Britain has approved Ipsen Pharmaceuticals’ Decapeptyl (triptorelin) in combination with tamoxifen or an aromatase inhibitor to treat pre-menopausal, early stage breast cancer patients.
The approval came from the United Kingdom’s Medicines and Healthcare Products Regulatory Agency (MHRA). It covers Decapeptyl’s use as an adjuvant therapy — that is, one that improves the effectiveness of other treatments.
Fourteen other European regulatory agencies have also approved Decapeptyl’s use for early stage breast cancer. The decisions were based on the results of two international clinical trials that assessed Decapeptyl in 5,700 patients across 27 countries. The trials were supported by the International Breast Cancer Study Group (IBCSG).
The Phase 3 trials, SOFT (NCT00066690) and TEXT (NCT00066703), evaluated the value of adding Decapeptyl, an ovarian function suppressor, to adjuvant tamoxifen or the aromatase inhibitor Aromasin (exemestane) in pre-menopausal women, compared with the use of tamoxifen alone.
Decapeptyl contains the active ingredient triptorelin, a type of medicine known as a gonadorelin analogue. It acts on the pituitary gland in the brain.
Estrogen can stimulate the growth of breast tumor cells. Ovarian function suppression, combined with hormone therapy using tamoxifen or Aromasin, may fight breast cancer by reducing the production of estrogen.
The women in the clinical trials had early stage hormone receptor-positive breast cancer and were at high risk of the cancer recurring. They were confirmed as pre-menopausal after completing their chemotherapy.
The primary goal of the studies was for women who took Decapeptyl plus tamoxifen to have longer disease-free survival than those who took Decapeptyl plus Aromasin. The SOFT study also compared the disease-free survival rates of women who took a combination of Decapeptyl and tamoxifen with women who took tamoxifen alone.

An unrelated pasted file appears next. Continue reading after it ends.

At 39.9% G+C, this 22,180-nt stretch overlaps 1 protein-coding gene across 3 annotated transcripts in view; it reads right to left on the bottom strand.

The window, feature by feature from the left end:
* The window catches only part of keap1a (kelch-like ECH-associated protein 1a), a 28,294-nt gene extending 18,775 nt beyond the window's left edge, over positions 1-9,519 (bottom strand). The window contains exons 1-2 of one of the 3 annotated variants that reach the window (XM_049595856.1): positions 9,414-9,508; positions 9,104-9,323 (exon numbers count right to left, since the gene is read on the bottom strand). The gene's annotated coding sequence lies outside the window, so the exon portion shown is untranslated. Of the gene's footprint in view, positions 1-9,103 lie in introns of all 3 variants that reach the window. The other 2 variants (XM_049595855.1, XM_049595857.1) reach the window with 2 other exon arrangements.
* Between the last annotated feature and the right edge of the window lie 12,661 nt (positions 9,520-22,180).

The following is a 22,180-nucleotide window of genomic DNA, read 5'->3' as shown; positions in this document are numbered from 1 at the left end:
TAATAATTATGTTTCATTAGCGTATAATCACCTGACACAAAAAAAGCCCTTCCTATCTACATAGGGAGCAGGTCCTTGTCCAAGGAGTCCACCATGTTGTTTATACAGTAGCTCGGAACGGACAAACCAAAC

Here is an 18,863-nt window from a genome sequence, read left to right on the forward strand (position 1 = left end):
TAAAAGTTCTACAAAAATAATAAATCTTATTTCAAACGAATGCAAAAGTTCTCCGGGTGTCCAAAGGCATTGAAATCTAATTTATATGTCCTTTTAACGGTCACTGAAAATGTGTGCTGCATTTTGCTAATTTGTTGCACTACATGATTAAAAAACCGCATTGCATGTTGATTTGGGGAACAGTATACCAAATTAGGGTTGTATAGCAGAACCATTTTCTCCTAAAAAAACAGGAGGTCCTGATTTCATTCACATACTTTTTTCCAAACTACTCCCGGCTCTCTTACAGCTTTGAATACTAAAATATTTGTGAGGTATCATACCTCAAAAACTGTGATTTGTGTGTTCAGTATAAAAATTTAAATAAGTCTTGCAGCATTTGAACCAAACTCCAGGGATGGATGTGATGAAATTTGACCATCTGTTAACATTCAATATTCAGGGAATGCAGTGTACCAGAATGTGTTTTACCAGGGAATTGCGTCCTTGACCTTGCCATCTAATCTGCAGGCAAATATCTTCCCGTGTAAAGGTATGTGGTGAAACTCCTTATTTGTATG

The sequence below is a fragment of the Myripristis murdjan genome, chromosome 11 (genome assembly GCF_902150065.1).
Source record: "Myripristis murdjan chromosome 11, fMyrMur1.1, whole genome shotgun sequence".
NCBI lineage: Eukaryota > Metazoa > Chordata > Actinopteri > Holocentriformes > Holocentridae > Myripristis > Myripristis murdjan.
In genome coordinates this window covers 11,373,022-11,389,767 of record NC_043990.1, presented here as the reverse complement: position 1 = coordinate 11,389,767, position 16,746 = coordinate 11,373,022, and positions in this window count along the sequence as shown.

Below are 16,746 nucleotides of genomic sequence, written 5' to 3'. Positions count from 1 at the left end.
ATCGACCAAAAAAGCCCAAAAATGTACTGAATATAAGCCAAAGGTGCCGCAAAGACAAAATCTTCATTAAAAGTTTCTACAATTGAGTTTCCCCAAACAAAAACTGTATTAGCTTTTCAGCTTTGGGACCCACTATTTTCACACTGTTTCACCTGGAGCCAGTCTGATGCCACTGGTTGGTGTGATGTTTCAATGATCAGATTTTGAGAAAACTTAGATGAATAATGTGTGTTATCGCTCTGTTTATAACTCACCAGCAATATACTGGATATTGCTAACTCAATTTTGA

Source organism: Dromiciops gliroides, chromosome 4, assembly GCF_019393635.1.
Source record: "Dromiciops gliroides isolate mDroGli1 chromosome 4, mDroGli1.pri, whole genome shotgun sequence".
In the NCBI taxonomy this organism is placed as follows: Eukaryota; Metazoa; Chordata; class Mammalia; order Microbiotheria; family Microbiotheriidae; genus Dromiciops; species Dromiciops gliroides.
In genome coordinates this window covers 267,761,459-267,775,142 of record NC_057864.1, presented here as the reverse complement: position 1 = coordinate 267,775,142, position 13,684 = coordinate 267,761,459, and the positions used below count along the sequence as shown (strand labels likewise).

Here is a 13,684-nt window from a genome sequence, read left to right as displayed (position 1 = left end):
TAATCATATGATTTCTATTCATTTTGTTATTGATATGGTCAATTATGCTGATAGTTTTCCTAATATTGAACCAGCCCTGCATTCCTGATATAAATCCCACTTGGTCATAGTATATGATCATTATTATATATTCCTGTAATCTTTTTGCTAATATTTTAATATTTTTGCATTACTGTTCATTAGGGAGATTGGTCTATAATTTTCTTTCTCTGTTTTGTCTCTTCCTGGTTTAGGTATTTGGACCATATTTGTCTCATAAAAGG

Combining Decapeptyl with tamoxifen failed to improve patients’ disease-free survival, compared with tamoxifen alone. But women who took Decapeptyl and Aromasin were at 32 percent less risk of developing a health problem that threatened their disease-free survival than women who took tamoxifen alone. And women on the Decapeptyl-Aromasin combination were at 28 percent less risk than women on Decapeptyl and tamoxifen.
The Decapeptyl-Aromasin combination also led to a 36 percent reduction in the risk of breast cancer recurrence, compared with tamoxifen alone, and a 34 percent reduction compared with Decapeptyl and tamoxifen.
Based on the results, St Gallen, the National Comprehensive Cancer Network (NCCN), the European Society for Medical Oncology (ESMO), and the American Society of Clinical Oncology (ASCO) updated their early stage breast cancer treatment guidelines. The new guidelines include a recommendation that an ovarian function suppressor be used in combination with tamoxifen or Aromasin to treat these patients.
The clinical trial findings were presented at two conferences in 2014: the annual meeting of the American Society of Clinical Oncology in Chicago and the San Antonio Breast Cancer Symposium. The New England Journal of Medicine also published the results.
“We are pleased to receive the first European approval which brings a new treatment option offering disease free survival benefit for high-risk pre-menopausal breast cancer patients,” Alexandre Lebeaut, executive vice president of research and development and chief scientific officer at Ipsen, said in a press release.
“This is the result of a longstanding scientific collaboration between Ipsen and the IBCSG, one of the leading international cooperative groups in Breast Cancer which exemplifies Ipsen’s continuous commitment to improving patients care,” he said.
“IBCSG initiated those 2 prospective studies SOFT and TEXT more than fifteen years ago with the ambitious goal to address a major question on the role of OFS in the adjuvant setting for premenopausal women,” said Meredith M. Regan, an associate professor of Medicine at Harvard Medical School.
“We are very happy that these studies have been the foundation for a MHRA approval of triptorelin which will facilitate patient’s access to this new treatment paradigm. We thank Ipsen for their support since the beginning of those studies,” added Regan, who is also an associate professor in the Department of Biostatistics and Computational Biology at the Dana-Farber Cancer Institute.
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